If you’re planning to choose a new restaurant to dine at with friends and/or family, make certain food health and safety observations when choosing the right restaurant.
According to the Centers for Disease Control (CDC):
- Foodborne illnesses cost the U.S. about $15.6 billion per year.
- Each year, approximately 1 in 6 Americans gets foodborne illness.
- Foodborne illnesses result in over 3,000 deaths each year.
- 60% of the time, foodborne illness was traceable to a restaurant.
Just because someone else cooked for you, doesn’t mean you can let your guard down when it comes to food safety. Food can get contaminated anywhere – so it’s important to always follow sound food safety practices – no matter who prepares the meal or where you eat.
Food Safety Observations for Dining Out
For those looking for new places to enjoy dining out, follow some basic food safety observations to keep you and your date safe:
- Check Inspection Scores
Many state health departments make restaurant health inspection scores available on the web. Check the score before going to the restaurant or check when you get there.
- Make Sure the Restaurant Is Clean
Confirm that restaurant tables, floors, and utensils are clean. If not, you may want to take your business elsewhere.
- Check That Your Food Is Cooked Thoroughly
Meat, fish, poultry, and eggs should be cooked thoroughly to kill germs. If food is served undercooked or raw, send it back.
- Properly Handle Your Leftovers
Taking your food to go? Remember to refrigerate within 2 hours of eating out.
The Two-Hour Rule & The Danger Zone (40°F – 140°F)
The absolute maximum time for leaving prepared foods at room temperature is 2 hours—including time for preparation, serving and eating. Bacteria grows rapidly between the temperatures of 40°F and 140°F. Discard any perishable foods left at room temperature longer than 2 hours. If you are eating outdoors at a picnic or cookout where temperatures are over 90°F, discard foods after 1 hour.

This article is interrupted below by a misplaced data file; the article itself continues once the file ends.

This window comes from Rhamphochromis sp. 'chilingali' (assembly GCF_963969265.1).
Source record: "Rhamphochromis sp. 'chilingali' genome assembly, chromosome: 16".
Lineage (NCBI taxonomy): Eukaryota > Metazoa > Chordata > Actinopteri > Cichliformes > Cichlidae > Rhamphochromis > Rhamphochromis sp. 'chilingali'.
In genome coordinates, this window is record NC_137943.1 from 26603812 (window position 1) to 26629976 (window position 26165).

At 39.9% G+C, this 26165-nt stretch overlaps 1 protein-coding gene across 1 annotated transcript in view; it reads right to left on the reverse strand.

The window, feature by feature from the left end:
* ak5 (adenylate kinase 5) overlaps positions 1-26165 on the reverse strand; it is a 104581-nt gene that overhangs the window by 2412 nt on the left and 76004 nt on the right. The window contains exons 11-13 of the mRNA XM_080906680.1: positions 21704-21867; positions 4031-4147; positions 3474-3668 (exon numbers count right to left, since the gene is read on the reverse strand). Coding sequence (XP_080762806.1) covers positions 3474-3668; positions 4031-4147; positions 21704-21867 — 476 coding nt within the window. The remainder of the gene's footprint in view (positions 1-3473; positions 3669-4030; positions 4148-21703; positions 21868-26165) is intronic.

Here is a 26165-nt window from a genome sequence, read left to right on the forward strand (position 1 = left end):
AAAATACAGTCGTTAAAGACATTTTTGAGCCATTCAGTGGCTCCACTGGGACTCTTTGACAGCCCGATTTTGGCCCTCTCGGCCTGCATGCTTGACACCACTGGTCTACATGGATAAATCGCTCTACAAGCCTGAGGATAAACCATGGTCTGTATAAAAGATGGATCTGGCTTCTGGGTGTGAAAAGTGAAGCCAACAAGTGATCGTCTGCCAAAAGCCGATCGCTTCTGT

- Learn about foodborne pathogens, cross contamination, cold and hot food safety, and best practices to prevent foodborne illness.
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Avoid an Allergic Reaction When Dining Out
For diners with food allergies, going out to eat can be life-threatening. Studies show that roughly 2% of adults and 5% of infants and young children in the United States suffer from food allergies, and around 30,000 consumers require emergency room treatment for allergic reactions to food each year. It is very important for you to be aware of your food allergies.
- “The Big 8” are the eight most common food allergies: milk, fish, soybeans, tree nuts, peanuts, eggs, shellfish, and wheat. Avoid crossing these common allergens with other foods by using food allergy safety products.
- Bring a chef card. This wallet-sized card lists your food allergies and states that your food must be cooked in a clean and safe area to avoid cross-contact. FARE has a chef card template available in English and nine foreign languages.
- Be prepared. No matter how carefully you’ve planned or how safe you feel at a particular restaurant, accidents can still happen when you’re dining out. Never leave home without your epinephrine auto-injector and any additional medications your doctor prescribes. Consider wearing your medical identification (e.g., bracelet, other jewelry) as well.
Infographic (Protect Yourself When Eating Out):
- Download: Protect Yourself When Eating Out [PDF]